Problem class: MILP

## Company Introduction

VIOOH is a leading global digital out of home (OOH) marketplace. Launched in 2018 and with headquarters in London, VIOOH’s platform connects buyers and sellers in a premium marketplace, making OOH easily accessible.

Led by a team of digital OOH and programmatic tech experts, VIOOH is pioneering the transformation of the OOH sector, championing its role in enhancing omni-channel digital campaigns through the use of programmatic capabilities and data. VIOOH currently trades programmatically in 15 markets, with more to follow.

## Problem

VIOOH empowers media owners in the construction of Out of Home marketing campaigns for their clients. Media owners own a large inventory of advertising panels which they want to efficiently manage while satisfying as much as possible the business requirements of their clients.

Put simply, the problem to solve is matching a subset of traditional “static” and/or digital panels (inventory) for each new incoming campaign that satisfies the requirements.

We can see this as a combinatorial problem in mathematics. There are many combinations of panels but we want a selection that best fits the business objectives. Yet it can be very complex to satisfy all the objectives.

For instance, a typical list of requirements could be:

• Campaign broadcast on 100 panels
• Campaign seen by at least 2M people
• Maximal budget: £100K
• Geographical repartition:
• 50% of the panels in London
• 30% in Manchester
• 20% in Bristol
• Proximity targeting: at least 80% of the panels in a radius of 500 meters to a fast food restaurant
• Maximize impacts on the 24-34 years old population

In order to tackle these requirements, the problem is expressed as an optimization program. The requirements are defined either as objectives to maximize or constraints to obey. As media owners continuously simulate campaigns and expect a solution in a few seconds, speed is one of our main challenges.

## Optimization Program

### Objectives

The objectives can either be explicit or implicit in nature.

• Explicit objectives are the quantities expressed by the media owners or their clients. For instance, the number of panels is a quantity that we try to reach as close as possible. These quantities are measurable, we can easily assess the quality of the results.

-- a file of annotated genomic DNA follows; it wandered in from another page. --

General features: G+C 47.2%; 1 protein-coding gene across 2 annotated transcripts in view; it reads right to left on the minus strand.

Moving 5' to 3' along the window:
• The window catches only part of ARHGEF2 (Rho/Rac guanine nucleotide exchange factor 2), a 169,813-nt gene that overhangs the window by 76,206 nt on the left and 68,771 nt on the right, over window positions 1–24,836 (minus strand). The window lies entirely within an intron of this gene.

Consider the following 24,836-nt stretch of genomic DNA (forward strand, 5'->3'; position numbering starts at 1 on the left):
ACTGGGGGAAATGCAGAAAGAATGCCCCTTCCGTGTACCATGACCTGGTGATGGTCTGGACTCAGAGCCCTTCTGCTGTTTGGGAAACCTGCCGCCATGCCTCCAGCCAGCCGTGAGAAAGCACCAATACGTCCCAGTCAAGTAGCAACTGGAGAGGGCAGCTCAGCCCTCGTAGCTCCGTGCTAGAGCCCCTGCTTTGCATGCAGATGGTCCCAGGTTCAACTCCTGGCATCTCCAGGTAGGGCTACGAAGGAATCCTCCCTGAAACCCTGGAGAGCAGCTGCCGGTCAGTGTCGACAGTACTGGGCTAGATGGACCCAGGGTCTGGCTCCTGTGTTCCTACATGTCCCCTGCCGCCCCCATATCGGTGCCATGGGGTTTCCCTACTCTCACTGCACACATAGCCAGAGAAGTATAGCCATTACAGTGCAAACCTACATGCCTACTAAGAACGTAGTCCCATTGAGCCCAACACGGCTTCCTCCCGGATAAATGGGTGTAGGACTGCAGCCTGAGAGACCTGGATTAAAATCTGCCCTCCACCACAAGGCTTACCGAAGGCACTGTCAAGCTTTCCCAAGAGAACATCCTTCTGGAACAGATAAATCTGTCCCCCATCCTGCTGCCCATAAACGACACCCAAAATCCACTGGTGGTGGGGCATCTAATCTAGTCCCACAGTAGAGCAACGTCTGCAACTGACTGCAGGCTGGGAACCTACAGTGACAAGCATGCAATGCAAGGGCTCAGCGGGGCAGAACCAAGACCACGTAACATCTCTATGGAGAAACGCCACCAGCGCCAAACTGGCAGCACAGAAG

• The implicit objectives on the other hand do not have quantifiable targets. For example, geographical spread is one of them. We try to spread the panels across a territory as much as possible.

### Constraints

There are two types of constraints:

• Some are “soft” constraints, i.e. it is allowed to violate them to avoid infeasibility issues, and the media owner will evaluate the solution and decide whether or not to accept it.
• “Hard” constraints must be respected. For instance, in out-of-home advertising there are very strict prohibitions rules. One example of this is no alcohol advertising next to a school. Another is that we cannot have two competing clients on the same panel (digital panels typically host up to 6 advertisers within the same 1 hour slot, on a rotational basis). These constraints are of higher priority than any objectives. The objectives might be degraded to fulfill them.

At a glance, the program is composed of 23 sets, 46 parameters, 18 blocks of variables and 29 blocks of equations. The size of each problem depends on the inventory of the media owner and the number of campaigns to allocate.

## The VIOOH Tech Stack

The VIOOH platform is composed of microservices. The UI and the backend application is in a common language (Javascript & Java). The optimization program is encapsulated in a Python API. The API receives all the campaign data (duration, eligible inventory, etc.) from the front-end application in a JSON format. The data preparation and creation of the GDX files are performed using the GAMS Python API. The optimization program is written in a GAMS file

## Conclusion

A simpler approach could have been to use a “greedy algorithm” to solve the allocation problem. This style of approach would mean that not every possible solution is evaluated but rather a seemingly good solution can be found by ranking panels against the objectives and then choosing them one by one according to that order. However, as the complexity of campaigns has increased over time and continues to do so, it is not possible for this style of algorithm to balance all of the objectives and still find quality solutions in all cases. Using an optimization program is a real game changer and with this VIOOH are able to solve very complex marketing needs in a timely manner.